“At the same time, we started going deep into the connectivity. If you’re thinking of lightweighting, that’s topology optimization. Taking topology optimization results and making it manufacturable required a huge step… now we have topology optimization in a native design environment, and so these results are already ready for a designer to put in,” he said.
Regardless of how much simulation is undertaken ahead of actual production, Sett noted, there will still be distortions as each of these processes are ultimately heat-based. Understanding the properties of each technology at hand, however, can ensure that final parts will still be produced in tolerance, and this is based on experience. All of these technologies, he said, “whether design, simulation, or manufacturing, are based on products that have existed in the market for 20 to 30 years.” What had been lacking from that heritage position, though, had been the “ability to connect from a model perspective and a technology perspective — and that’s the gap we addressed.”
“We essentially look at additive as a manufacturing process, which is driven by the material and the process, not necessarily focused on metals or polymers,” he said of the overall mindset before turning to the simulation take. “This framework gives the user the choice to decide what process they’re simulating, what material they need, and the intersection between these and the manufacturing coming to look at the part quality at the end.”
Rather than trying to reinvent the wheel in simulation, Sett noted, the SIMULIA team sought to work toward “the tool to make it easier for people to use our tools.” This vision emerged two to three years ago, and now is in the hands of clients worldwide. Customers are already adopting the solutions available across the platform, which Sett described as “pretty exciting for us.”
“Are we stopping there? No,” he continued. “It’s one thing to get products out, but the next is to make sure people trust the results. We have research partners across the globe, so we are extending what simulations can do.”
Following the details Sett provided, Kumar continued into a larger-picture view of what the team is hoping to achieve. He noted that everything is built upon the “very good technology” they have developed and have had on the market for some time now.
“Looking at it from a holistic perspective, what we are able to do with additive manufacturing is take the solution not only to businesses, but to consumers,” he told me, describing the initiative as being very exciting to the team.
“We are able to expand the scope of the users we cater to; traditionally we have catered to analysts, to specialists, to people who know structural mechanics and dynamic analysis very well. With our additive manufacturing solution, we are able to go to manufacturing engineers — to folks that work on quality control — really expanding the user base for whom we can serve.”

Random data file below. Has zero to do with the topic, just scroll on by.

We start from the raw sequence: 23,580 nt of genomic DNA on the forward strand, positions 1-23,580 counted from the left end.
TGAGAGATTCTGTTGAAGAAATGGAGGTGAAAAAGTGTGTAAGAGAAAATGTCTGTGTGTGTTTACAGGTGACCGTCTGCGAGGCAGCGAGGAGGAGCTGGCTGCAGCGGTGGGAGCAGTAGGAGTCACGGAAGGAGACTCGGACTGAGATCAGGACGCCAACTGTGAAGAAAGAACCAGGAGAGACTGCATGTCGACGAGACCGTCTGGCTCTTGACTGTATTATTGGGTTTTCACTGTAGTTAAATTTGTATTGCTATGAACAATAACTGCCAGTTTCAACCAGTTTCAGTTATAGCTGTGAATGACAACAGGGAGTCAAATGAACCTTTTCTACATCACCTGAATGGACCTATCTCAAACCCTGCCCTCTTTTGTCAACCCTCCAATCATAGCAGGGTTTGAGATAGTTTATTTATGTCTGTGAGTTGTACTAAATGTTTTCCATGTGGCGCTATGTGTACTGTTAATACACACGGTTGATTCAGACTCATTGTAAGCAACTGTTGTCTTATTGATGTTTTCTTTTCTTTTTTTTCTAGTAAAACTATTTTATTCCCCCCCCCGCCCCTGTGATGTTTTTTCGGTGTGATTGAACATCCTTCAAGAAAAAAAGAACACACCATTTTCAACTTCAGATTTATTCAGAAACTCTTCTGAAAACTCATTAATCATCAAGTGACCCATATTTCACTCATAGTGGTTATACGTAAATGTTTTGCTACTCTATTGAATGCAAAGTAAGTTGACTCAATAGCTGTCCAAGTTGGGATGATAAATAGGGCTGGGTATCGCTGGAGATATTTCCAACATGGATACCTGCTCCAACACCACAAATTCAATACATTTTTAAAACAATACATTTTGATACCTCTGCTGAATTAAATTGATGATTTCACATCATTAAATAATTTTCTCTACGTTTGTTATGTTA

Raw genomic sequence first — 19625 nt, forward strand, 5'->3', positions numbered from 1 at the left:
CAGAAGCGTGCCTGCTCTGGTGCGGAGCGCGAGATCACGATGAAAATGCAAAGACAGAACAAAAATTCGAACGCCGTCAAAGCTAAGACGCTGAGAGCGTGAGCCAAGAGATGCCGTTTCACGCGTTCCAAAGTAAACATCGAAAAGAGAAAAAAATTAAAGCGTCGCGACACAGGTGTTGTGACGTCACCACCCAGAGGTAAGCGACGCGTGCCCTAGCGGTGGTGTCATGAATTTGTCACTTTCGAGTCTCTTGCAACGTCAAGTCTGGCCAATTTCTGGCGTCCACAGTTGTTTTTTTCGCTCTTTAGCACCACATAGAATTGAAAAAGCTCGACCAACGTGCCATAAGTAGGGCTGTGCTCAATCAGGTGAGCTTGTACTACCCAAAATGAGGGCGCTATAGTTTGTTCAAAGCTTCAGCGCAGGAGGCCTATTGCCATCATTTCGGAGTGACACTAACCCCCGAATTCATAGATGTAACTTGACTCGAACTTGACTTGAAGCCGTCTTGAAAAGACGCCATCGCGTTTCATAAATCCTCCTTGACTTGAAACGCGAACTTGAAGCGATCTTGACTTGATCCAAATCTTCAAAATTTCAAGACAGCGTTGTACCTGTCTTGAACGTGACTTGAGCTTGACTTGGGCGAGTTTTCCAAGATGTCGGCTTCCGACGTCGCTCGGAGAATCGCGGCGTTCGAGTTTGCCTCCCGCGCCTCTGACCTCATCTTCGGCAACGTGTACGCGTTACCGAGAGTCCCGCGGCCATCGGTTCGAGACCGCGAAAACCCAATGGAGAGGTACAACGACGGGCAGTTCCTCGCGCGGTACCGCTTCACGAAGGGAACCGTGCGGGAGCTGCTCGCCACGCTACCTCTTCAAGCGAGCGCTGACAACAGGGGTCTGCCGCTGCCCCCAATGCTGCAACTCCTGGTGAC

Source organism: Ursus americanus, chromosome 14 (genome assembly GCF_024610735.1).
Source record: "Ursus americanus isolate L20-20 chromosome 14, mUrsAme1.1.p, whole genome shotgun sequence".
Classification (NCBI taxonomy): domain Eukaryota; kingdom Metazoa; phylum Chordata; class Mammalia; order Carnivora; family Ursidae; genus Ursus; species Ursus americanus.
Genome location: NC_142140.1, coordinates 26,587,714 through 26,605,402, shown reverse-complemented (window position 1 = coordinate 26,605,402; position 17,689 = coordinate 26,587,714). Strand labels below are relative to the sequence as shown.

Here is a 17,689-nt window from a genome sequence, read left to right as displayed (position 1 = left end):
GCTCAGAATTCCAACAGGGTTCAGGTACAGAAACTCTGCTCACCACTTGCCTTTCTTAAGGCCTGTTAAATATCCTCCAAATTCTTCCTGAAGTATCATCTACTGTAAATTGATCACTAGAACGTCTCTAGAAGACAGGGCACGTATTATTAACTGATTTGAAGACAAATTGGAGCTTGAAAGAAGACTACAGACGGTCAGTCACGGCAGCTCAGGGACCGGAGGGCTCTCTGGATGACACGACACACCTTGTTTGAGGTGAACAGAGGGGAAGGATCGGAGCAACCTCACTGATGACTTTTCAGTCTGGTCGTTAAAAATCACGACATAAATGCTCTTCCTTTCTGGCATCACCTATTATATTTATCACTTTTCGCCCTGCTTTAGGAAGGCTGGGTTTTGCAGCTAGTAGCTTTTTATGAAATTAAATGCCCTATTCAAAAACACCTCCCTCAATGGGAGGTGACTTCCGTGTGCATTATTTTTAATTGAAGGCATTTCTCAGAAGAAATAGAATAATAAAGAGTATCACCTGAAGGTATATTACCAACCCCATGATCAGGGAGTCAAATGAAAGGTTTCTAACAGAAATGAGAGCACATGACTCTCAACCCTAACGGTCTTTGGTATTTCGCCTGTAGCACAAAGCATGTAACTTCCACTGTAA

Solutions, Sett continued, are available on the cloud, offering flexibility for users and organizations of all sizes.
Context and integration are two of the biggest keys to SIMULIA’s strategy in moving additive manufacturing forward. On the technology side, Sett noted that materials science is critical as applications continue to advance. Lightweighting possible via 3D printing is an attractive quality bringing many manufacturers, particularly those in the weight-sensitive aerospace and automotive sectors, to the technology, and working with the right materials is a necessary focus to ensure strength in new geometries. Newer methods — Sett noted printed electronics and the consideration of fluid conditions around a part — additionally impact the physical considerations.
“One question from additive manufacturing engineers is: Why should I care about simulation?” Sett noted of the integration process.
“For the last 40 years, our tools have been used to validate a part. Whatever we’ve done on the manufacturing side is part of our native solutions, allowing user to go from the manufacturing environment to a full deployment environment. This ensures production not just for the sake of production, production for the sake of performance, when it goes live — in a car, in a plane, inside someone’s home. We’re looking at manufacturing in the context of deployment, not just as it’s running off the assembly line.”
“Lightweighted components through additive as newer methods come in,” he explained, “have the multiphysics technologies to not just look at additive in the context of lightweighting, but in the physics of flow in build environment, necessitating much more realistic predictions of how the part will print. Printing takes time; if you can avoid some of the trial and error that takes place by running predictive simulations, you can short circuit the time the machine is used only for R&D versus time the machine is used for production.”